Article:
Decent amount of money for someone who could potentially only be 24. What time would you get out of the office at a shop like this?

(1)(1)

Anon

They never leave! Which means they also save on rent.

(13)(1)

Anonymous

Lol let’s wait for the retention rate.

Cause I’m praying that half are not kept on

(1)(0)

Anonymous

They won’t be kept on. Dechert is utterly sh*t when it comes to retention rates. Add the psychotic colleagues and toxic trainees and it’s a great place to join…!

(21)(0)

Clive

No one needs to be paid that much when so many people in our country can barely make ends meet. When Corbyn gets in they’ll only be taking home half of that. I was at the demo yesterday and it’s very clear that big change is on the horizon. The people won’t take much more.

(2)(26)

Barrister lad

Yeah yeah. They have been saying the working class would rise up in revolution in Britain for 100s of years.

I’m not saying they shouldn’t but as long as they have cheap Wetherspoons beer on a Friday evening and free to air match of the day on Saturday evening, the disenfranchised will be satisfied with their lot for a little while longer

(22)(1)

Anonymous

Throw em all out. London is for the rich.

(4)(1)

Anonymous

They’re only poor because of refugees stealing social support.

(2)(7)

Literally everyone

Who gives a rats ass about what people can and cant make ends meet? If my salary doubled at the cost of national unemployment quadrupling hell id take it 10 times over. I can count the people I care for on the fingers of one hand, the rest are NPCs. Give me the dough and piss off back to the regions.

(2)(5)

Anon

Why are you so worried about the pay of hard working lawyers at top firms?! How can you possibly expect people to spend their whole life in the office and not be compensated for it? If you pay less you don’t attract the best and end up with substandard lawyers.

The tax suggested by Corbyn for such salaries is ludicrous – we shouldn’t be punishing those who have worked so hard and he’ll never get in that way as anyone earning over £50k will be affected massively and won’t vote for him. Concentrate on the TRUE elite who aren’t working and are tax dodging. Unless of course you’re hoping that the best lawyers, bankers, etc. will be driven out of London by ridiculous tax rates and move to other countries, resulting in our economy completely crashing – that sure will make the lives of the less fortunate easier!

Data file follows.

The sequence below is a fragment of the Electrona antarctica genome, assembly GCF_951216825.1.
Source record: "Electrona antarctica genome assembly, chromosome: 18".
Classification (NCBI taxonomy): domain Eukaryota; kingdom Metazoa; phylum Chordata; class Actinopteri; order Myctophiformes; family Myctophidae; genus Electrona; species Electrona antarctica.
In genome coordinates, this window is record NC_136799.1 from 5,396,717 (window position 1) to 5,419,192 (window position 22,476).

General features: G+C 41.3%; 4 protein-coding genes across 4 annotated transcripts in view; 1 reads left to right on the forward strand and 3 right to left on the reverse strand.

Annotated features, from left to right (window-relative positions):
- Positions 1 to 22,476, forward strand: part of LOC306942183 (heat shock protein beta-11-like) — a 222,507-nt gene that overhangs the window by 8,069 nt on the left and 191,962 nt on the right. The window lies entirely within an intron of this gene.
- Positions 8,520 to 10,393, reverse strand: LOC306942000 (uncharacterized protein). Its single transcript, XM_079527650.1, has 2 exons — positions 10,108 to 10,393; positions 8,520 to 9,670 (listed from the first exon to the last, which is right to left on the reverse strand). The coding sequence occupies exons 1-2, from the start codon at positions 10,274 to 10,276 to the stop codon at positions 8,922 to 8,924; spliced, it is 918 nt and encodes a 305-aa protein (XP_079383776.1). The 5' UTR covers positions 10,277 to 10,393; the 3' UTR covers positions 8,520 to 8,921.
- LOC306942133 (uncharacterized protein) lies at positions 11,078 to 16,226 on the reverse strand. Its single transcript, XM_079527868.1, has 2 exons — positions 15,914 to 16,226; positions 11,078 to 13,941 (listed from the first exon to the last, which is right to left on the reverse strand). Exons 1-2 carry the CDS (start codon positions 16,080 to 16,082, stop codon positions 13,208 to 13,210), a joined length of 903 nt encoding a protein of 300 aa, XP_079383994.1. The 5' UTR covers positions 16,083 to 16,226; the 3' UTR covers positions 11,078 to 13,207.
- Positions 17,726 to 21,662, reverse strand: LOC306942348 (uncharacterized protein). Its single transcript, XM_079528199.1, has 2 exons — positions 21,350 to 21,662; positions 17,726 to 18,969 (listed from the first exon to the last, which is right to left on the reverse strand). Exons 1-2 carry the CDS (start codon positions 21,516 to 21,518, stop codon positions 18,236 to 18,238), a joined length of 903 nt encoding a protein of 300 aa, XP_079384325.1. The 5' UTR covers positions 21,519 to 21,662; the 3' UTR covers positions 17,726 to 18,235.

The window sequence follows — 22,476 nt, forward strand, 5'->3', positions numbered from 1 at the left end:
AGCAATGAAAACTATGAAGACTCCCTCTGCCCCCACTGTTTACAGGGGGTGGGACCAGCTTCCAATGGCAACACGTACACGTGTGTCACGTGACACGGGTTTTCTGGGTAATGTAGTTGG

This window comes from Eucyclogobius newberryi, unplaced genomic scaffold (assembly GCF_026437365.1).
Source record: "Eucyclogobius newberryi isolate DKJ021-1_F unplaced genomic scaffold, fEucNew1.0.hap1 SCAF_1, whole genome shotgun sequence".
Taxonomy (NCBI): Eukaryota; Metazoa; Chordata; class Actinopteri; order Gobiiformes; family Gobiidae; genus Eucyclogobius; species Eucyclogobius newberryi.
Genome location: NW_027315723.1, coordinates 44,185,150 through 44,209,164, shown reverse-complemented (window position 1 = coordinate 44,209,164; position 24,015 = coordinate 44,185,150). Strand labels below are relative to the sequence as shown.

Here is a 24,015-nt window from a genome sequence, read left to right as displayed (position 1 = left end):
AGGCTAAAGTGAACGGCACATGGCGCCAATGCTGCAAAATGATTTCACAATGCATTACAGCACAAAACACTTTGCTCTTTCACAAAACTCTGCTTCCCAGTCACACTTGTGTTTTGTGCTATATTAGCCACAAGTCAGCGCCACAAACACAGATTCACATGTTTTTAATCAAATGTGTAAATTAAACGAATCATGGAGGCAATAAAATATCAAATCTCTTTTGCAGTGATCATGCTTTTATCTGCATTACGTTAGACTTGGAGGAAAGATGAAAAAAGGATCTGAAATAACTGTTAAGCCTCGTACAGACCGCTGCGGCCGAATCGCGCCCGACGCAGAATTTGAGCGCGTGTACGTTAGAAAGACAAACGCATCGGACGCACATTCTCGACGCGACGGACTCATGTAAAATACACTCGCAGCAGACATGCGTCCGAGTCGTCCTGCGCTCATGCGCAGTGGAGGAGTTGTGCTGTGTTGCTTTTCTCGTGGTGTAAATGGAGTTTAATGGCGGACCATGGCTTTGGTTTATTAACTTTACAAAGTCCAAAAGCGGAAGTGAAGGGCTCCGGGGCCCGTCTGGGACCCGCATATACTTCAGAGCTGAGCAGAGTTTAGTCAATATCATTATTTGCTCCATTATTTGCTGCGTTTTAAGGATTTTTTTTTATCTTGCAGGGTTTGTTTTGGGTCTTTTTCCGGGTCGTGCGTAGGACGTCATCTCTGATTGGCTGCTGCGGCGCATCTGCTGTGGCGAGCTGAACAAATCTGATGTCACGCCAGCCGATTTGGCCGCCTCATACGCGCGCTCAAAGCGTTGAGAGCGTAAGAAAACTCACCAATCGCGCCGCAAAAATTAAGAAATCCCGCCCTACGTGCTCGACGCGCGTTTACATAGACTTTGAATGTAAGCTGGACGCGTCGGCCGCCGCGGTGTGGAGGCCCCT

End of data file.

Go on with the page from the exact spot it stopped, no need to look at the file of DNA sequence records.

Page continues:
(18)(1)

Clive

Just LOL if you think there’s any difference in ability between a lawyer on 50k in the regions and a city lawyer on 250k. The city lawyer works for longer and at a faster pace, but they’re no more intelligent and certainly offer no added value to the client other than getting work done quickly.

(3)(33)

barrister lad

Clive (is anyone called clive these days?), you are talking out your backside. Some of the filth that comes across my desk that some muppet from the regions has tried to pass off as a brief has to be seen to be believed. There is a difference and the market reflects that fact. Its like saying all barristers in the regions and london are the same, they aint.

(11)(4)

Anon

Clive, the work at small high street firms and large City firms is not comparable. Personal injury work at a high street firm is substantially different in complexity to a derivatives lawyer at a top UK or US firm. What are you saying?! Deluded.

(1)(1)

Anonymous

Clive, you appear to have completely misread what the poster said. He never said that there was a difference between City and regional lawyers, simply that if you do not adequately remunerate then the best lawyers will go elsewhere. This argument could be applied to any city in the UK although the difference between top and bottom of market will be much smaller.

Also, you are a twat.

(1)(1)

Anonymous

“who have worked so hard” – lol.

(0)(1)

First year trainee